This article is part of an ongoing series covering violations of real estate law. Here, the Department of Real Estate (DRE) revoked the real estate license of a broker who did not properly maintain trust fund records, and allowed the unauthorized withdrawal of trust funds.

In September 2022, the California Department of Real Estate (DRE) decided by order hearing to revoke the license of Michelle Marie Schneck, a broker since 2000 operating out of Carlsbad, California. The decision became effective February 2023.

In July 2020, the DRE conducted an audit of Schneck’s books and records. The audit period spanned from June 2017 through March 2020.

The audit examinations revealed numerous violations of real estate law and regulations, including:

  • a trust fund shortage of $1,863 [Business & Professions Code §10145; DRE Regulations §2832.1];
  • failure to maintain a complete and accurate control record or general ledger of all trust funds received and disbursed [Bus & P C §10145; DRE Regs. §2831];
  • failure to maintain a complete and accurate separate record of all trust funds received and disbursed for each individual beneficiary [Bus & P C §10145; DRE Regs. §2831.1];
  • failure to perform and maintain a monthly reconciliation of all the separate records with the control record of trust funds received and disbursed [Bus & P C §10145; DRE Regs. §2831.2];
  • the bank account used for trust funds was not designated as a trust account with Schneck as the trustee [Bus & P C §10145; DRE Regs. §2832];
  • Schneck’s unauthorized family member improperly made withdrawals from a trust account [Bus & P C §10145; DRE Regs. §2834]; and
  • Schneck used the unlicensed fictitious business names “Snappy Realty Trust,” “Snappy Realty and Management Real Estate” and “Snappy Realty and Management.” [Bus & P C §10159.5; DRE Regs. §2731]

These violations constitute cause for the suspension or revocation of Schneck’s license, license endorsements and license rights. The license was revoked by the DRE.  [Bus & P C §§10177(d), 10177(g), 10177(h)]

Related article:

Dear Broker: Handling trust funds is like playing with fire

Trust account integrity

Trust funds

are held by brokers for safekeeping and may not be treated casually. Trust fund violations are the most common form of licensee misconduct and DRE disciplinary action, and need to be managed following DRE requirements, behaving as a trustee of other’s funds. Thus, recordkeeping and accounting requirements are imposed on brokers when they receive, transfer or disburse trust funds. When strict recording keeping requirements are not properly adhered do, the broker is exposed to the action of the DRE initiated by a complaint or a DRE audit. [See RPI e-book Trust Funds, Chapter 1]

When a broker receives trust funds, they take on the role of trustee. The trust account

opened for the deposit of cash and items payable to the broker will be in the name of the broker, as trustee, at a bank or a state-recognized depository. [Calif. Bus & P C §10145]

The assurance all trust funds are correctly deposited, credited and disbursed is accomplished by maintaining a written journal or digital accounting system.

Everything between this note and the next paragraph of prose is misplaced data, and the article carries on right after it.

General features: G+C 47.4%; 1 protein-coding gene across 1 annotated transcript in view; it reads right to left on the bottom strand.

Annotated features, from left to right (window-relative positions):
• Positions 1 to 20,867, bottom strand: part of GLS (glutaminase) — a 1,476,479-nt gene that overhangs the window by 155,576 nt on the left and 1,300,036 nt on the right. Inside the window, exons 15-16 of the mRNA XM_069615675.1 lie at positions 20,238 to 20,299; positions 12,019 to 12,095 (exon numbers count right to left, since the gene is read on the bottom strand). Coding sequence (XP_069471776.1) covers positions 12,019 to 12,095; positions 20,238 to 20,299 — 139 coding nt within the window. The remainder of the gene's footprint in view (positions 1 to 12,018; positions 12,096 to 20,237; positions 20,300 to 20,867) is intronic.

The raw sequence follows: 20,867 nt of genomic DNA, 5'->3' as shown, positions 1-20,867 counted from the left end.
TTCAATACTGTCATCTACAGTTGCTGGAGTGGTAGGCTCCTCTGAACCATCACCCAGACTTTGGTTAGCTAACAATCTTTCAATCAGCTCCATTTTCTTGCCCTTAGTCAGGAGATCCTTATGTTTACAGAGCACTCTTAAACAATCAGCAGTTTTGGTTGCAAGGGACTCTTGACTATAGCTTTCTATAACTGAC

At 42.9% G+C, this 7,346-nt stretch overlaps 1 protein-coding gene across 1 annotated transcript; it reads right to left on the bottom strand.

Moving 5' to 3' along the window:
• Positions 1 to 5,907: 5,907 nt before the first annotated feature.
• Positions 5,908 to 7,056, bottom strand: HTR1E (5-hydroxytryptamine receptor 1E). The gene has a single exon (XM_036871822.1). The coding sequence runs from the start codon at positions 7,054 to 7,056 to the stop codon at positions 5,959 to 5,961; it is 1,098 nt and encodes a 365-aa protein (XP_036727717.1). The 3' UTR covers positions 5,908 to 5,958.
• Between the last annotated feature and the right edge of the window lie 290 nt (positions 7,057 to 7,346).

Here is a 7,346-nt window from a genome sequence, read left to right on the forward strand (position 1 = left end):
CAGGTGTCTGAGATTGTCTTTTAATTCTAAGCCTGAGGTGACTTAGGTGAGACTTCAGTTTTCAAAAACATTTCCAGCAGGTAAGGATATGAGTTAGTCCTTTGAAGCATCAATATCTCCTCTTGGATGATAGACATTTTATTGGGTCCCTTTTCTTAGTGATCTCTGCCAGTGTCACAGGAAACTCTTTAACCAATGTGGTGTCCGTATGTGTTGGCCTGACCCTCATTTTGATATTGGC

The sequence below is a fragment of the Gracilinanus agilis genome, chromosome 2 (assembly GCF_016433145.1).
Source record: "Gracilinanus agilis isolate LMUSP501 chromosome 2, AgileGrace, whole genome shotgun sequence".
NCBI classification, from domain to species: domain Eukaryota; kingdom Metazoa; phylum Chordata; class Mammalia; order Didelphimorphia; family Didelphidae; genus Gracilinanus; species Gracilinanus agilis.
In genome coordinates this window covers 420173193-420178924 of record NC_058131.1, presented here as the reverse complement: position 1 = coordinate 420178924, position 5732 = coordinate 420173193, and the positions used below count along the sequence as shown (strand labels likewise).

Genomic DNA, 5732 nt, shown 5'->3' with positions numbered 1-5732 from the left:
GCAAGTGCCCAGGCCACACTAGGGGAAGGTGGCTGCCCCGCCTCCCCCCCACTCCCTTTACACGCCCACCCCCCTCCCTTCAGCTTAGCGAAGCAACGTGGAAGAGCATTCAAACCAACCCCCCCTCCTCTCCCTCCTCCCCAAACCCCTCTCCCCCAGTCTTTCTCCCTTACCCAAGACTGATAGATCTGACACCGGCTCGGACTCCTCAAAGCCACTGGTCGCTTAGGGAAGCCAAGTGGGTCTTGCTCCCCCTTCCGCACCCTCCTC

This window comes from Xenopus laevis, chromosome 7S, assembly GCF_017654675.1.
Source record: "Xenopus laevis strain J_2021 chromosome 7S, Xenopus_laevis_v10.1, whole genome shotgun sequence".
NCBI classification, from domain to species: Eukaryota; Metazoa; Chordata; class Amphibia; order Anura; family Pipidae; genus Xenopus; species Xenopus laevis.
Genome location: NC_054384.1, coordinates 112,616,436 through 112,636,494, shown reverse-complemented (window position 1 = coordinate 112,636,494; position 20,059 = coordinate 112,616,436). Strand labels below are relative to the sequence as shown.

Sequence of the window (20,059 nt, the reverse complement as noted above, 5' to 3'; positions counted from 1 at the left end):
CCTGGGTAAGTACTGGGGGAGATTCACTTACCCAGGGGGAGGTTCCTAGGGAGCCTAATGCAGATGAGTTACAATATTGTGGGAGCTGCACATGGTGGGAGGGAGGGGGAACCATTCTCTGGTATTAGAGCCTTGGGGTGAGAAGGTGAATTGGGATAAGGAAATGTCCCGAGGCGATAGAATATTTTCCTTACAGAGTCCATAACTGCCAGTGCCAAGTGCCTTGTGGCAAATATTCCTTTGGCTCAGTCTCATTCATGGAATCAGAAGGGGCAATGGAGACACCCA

However, even the best of accounting procedures does not protect against deliberate diversion of trust funds by others.

The broker named as trustee on a trust fund account is ultimately responsible for funds held in the account. Thus, the broker is liable even when others sign on the account with the written authorization to make withdrawals from the account, as occurred in this case. [DRE Regs. §2834(c)]

Occasionally, it is unfeasible for the broker to personally enter and maintain each accounting transaction and conduct by themselves the reconciliation required by the DRE. Banks and other depositories send a monthly statement of the account to each account holder for the purpose of verifying the validity of the deposits, withdrawals and charges on the account. The broker can best protect the trust funds from unauthorized withdrawals by personally receiving and reviewing bank statements first before anyone else.

The broker, to maintain the integrity of the trust account, is to make sure the statement is:

  • mailed to the broker’s office and handed to them unopened;
  • held by the bank and personally picked up by the broker; or
  • sent to the broker’s residence instead of the office.

When unauthorized withdrawals occur, the broker will discover them by reviewing the bank statement and the accompanying deposit tickets and paid checks before anyone else has access to the statement.

In the event the broker discovers an unauthorized withdrawal due to forgeries or improper endorsements, the broker is to notify the bank within 30 days of receiving the statement. The notice of improper payment of checks by the bank will enable the broker to recover the amount of the unauthorized payment. [Calif. Commercial Code §4406]

Any loss from the trust account not covered by the bank will be covered by the broker. Thus, to protect the broker from uncovered losses, business insurance coverage for employee theft is necessary .

Related Video: Maintaining Trust Account Integrity

Click here for more information on trust account management.

Simply, fully compliant handling and accounting of trust funds is integral to proper brokerage practice. Without a business routine of constant adherence to the rules controlling trust fund handling, a broker accepting trust funds is not long for the world of agency in real estate.

Want to learn more about handling trust funds? Click the image below to download the RPI book cited in this article.